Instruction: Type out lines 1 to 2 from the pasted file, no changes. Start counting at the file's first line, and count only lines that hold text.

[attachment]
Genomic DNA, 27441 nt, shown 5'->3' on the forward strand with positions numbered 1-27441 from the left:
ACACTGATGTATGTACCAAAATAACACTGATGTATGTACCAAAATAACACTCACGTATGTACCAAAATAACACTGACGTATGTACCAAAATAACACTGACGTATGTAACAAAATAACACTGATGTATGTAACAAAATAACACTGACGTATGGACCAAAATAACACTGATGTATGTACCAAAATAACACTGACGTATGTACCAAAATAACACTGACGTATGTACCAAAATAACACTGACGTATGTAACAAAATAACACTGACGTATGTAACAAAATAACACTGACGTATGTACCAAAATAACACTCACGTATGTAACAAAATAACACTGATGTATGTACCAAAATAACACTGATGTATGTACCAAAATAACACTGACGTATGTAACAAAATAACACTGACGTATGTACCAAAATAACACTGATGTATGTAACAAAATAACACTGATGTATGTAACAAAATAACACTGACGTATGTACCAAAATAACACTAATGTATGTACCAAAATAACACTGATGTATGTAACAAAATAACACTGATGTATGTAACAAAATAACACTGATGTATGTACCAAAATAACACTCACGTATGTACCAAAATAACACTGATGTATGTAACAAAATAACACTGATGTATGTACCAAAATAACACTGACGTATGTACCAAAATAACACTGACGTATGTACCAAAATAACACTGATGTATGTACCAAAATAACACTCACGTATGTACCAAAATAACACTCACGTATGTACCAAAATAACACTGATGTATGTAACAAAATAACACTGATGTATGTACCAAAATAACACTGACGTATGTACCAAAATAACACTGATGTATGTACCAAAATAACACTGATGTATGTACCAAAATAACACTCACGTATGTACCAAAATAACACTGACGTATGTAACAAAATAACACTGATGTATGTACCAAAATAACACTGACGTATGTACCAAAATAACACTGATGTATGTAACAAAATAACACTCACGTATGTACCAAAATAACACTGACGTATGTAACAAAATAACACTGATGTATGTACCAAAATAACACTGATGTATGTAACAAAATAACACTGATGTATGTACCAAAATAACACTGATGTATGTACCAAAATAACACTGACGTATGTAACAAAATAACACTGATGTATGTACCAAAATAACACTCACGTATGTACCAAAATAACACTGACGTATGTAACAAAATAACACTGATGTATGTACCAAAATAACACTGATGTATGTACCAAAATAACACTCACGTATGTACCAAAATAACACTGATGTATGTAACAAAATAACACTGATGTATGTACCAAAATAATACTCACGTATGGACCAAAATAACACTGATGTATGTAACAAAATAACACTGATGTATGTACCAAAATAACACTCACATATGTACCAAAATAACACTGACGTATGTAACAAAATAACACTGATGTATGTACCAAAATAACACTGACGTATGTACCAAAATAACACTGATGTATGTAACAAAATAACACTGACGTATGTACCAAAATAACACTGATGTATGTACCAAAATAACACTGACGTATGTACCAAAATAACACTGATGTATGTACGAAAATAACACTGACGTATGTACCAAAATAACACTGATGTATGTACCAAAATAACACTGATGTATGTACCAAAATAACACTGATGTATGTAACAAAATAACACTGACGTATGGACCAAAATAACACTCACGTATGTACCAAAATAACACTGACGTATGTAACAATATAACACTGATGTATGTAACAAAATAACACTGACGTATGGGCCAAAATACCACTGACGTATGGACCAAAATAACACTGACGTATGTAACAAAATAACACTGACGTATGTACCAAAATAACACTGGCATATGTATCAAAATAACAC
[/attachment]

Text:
Genomic DNA, 27441 nt, shown 5'->3' on the forward strand with positions numbered 1-27441 from the left:
ACACTGATGTATGTACCAAAATAACACTGATGTATGTACCAAAATAACACTCACGTATGTACCAAAATAACACTGACGTATGTACCAAAATAACACTGACGTATGTAACAAAATAACACTGATGTATGTAACAAAATAACACTGACGTATGGACCAAAATAACACTGATGTATGTACCAAAATAACACTGACGTATGTACCAAAATAACACTGACGTATGTACCAAAATAACACTGACGTATGTAACAAAATAACACTGACGTATGTAACAAAATAACACTGACGTATGTACCAAAATAACACTCACGTATGTAACAAAATAACACTGATGTATGTACCAAAATAACACTGATGTATGTACCAAAATAACACTGACGTATGTAACAAAATAACACTGACGTATGTACCAAAATAACACTGATGTATGTAACAAAATAACACTGATGTATGTAACAAAATAACACTGACGTATGTACCAAAATAACACTAATGTATGTACCAAAATAACACTGATGTATGTAACAAAATAACACTGATGTATGTAACAAAATAACACTGATGTATGTACCAAAATAACACTCACGTATGTACCAAAATAACACTGATGTATGTAACAAAATAACACTGATGTATGTACCAAAATAACACTGACGTATGTACCAAAATAACACTGACGTATGTACCAAAATAACACTGATGTATGTACCAAAATAACACTCACGTATGTACCAAAATAACACTCACGTATGTACCAAAATAACACTGATGTATGTAACAAAATAACACTGATGTATGTACCAAAATAACACTGACGTATGTACCAAAATAACACTGATGTATGTACCAAAATAACACTGATGTATGTACCAAAATAACACTCACGTATGTACCAAAATAACACTGACGTATGTAACAAAATAACACTGATGTATGTACCAAAATAACACTGACGTATGTACCAAAATAACACTGATGTATGTAACAAAATAACACTCACGTATGTACCAAAATAACACTGACGTATGTAACAAAATAACACTGATGTATGTACCAAAATAACACTGATGTATGTAACAAAATAACACTGATGTATGTACCAAAATAACACTGATGTATGTACCAAAATAACACTGACGTATGTAACAAAATAACACTGATGTATGTACCAAAATAACACTCACGTATGTACCAAAATAACACTGACGTATGTAACAAAATAACACTGATGTATGTACCAAAATAACACTGATGTATGTACCAAAATAACACTCACGTATGTACCAAAATAACACTGATGTATGTAACAAAATAACACTGATGTATGTACCAAAATAATACTCACGTATGGACCAAAATAACACTGATGTATGTAACAAAATAACACTGATGTATGTACCAAAATAACACTCACATATGTACCAAAATAACACTGACGTATGTAACAAAATAACACTGATGTATGTACCAAAATAACACTGACGTATGTACCAAAATAACACTGATGTATGTAACAAAATAACACTGACGTATGTACCAAAATAACACTGATGTATGTACCAAAATAACACTGACGTATGTACCAAAATAACACTGATGTATGTACGAAAATAACACTGACGTATGTACCAAAATAACACTGATGTATGTACCAAAATAACACTGATGTATGTACCAAAATAACACTGATGTATGTAACAAAATAACACTGACGTATGGACCAAAATAACACTCACGTATGTACCAAAATAACACTGACGTATGTAACAATATAACACTGATGTATGTAACAAAATAACACTGACGTATGGGCCAAAATACCACTGACGTATGGACCAAAATAACACTGACGTATGTAACAAAATAACACTGACGTATGTACCAAAATAACACTGGCATATGTATCAAAATAACAC